James Oakes is the author of several acclaimed books on slavery and the Civil War. His history of emancipation, Freedom National, won the Lincoln Prize and was longlisted for the National Book Award. He is Distinguished Professor of History and Graduate School Humanities Professor at the Graduate Center, CUNY.
The Radical and the Republican: Frederick Douglass, Abraham Lincoln, and the Triumph of Antislavery Politicsby James Oakes
"A great American tale told with a deft historical eye, painstaking analysis, and a supple clarity of writing.”—Jean Baker“My husband considered you a dear friend,” Mary Todd Lincoln wrote to Frederick Douglass in the weeks after Lincoln’s assassination. The frontier lawyer and the former slave, the cautious politician and the/p>
"A great American tale told with a deft historical eye, painstaking analysis, and a supple clarity of writing.”—Jean Baker“My husband considered you a dear friend,” Mary Todd Lincoln wrote to Frederick Douglass in the weeks after Lincoln’s assassination. The frontier lawyer and the former slave, the cautious politician and the fiery reformer, the President and the most famous black man in America—their lives traced different paths that finally met in the bloody landscape of secession, Civil War, and emancipation. Opponents at first, they gradually became allies, each influenced by and attracted to the other. Their three meetings in the White House signaled a profound shift in the direction of the Civil War, and in the fate of the United States. James Oakes has written a masterful narrative history, bringing two iconic figures to life and shedding new light on the central issues of slavery, race, and equality in Civil War America.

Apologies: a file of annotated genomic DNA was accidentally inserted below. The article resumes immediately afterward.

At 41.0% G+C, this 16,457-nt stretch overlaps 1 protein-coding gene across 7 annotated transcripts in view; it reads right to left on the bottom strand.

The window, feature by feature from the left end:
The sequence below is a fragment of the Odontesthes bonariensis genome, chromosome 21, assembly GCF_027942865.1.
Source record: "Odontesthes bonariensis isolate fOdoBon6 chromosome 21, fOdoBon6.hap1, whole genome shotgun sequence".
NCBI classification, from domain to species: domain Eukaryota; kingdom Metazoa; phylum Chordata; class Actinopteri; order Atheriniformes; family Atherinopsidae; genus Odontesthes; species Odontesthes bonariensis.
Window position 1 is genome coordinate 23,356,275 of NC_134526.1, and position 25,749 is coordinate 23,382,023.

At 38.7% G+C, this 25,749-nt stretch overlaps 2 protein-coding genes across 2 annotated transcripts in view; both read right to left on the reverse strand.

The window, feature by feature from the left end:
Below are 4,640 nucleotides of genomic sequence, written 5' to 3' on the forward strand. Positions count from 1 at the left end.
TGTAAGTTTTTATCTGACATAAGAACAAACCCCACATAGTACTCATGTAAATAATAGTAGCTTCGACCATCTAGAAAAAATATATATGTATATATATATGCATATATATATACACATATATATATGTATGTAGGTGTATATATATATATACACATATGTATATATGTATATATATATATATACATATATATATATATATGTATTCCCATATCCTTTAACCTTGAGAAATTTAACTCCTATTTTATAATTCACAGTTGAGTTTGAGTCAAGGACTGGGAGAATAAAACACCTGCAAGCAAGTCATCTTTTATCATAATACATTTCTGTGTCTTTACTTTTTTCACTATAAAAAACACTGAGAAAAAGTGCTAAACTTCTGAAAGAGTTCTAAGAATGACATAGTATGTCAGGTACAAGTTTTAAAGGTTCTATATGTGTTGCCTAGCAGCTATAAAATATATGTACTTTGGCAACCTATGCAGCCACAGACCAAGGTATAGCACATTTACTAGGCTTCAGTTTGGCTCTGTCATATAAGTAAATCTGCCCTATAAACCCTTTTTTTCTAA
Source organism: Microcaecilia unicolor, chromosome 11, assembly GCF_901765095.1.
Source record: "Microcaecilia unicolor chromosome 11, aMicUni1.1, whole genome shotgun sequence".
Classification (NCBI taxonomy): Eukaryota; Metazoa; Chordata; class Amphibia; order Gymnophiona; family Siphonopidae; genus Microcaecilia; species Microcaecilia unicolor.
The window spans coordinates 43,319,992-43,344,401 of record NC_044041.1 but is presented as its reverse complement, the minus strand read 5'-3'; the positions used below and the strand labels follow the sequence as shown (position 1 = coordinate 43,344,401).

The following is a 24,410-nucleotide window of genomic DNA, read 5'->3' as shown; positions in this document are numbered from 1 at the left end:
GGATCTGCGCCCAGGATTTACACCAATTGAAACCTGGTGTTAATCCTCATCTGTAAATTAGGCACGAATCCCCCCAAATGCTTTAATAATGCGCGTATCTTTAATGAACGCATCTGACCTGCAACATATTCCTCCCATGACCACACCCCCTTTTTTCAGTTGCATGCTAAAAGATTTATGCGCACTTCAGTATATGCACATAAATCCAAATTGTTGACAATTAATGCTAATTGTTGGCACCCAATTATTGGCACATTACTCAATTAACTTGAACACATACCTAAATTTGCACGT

- Norton, W. W. & Company, Inc.
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Mr Oakes concludes this book with denial of writing a "dual biography." Despite this claim, the insight he provides with investigation of each man's words, Mr Oakes paints two near biographical pictures of each Civil War era players' ethics, morals, and core beliefs. While this book reads as quickly as a fictional paperback, the author imparts an immense amount of information. In chronological order, each chapter allows Mr Oakes to posit several questions or theories before using his research and writings of the time to offer his interpretation of how events transpired and advanced, ultimately throwing America into a Civil War. Without admonishing either man for slowly evolving to meet the same goal, Mr Oakes responsibly conveys biases, social beliefs, and barriers of the day in a matter-of-fact way.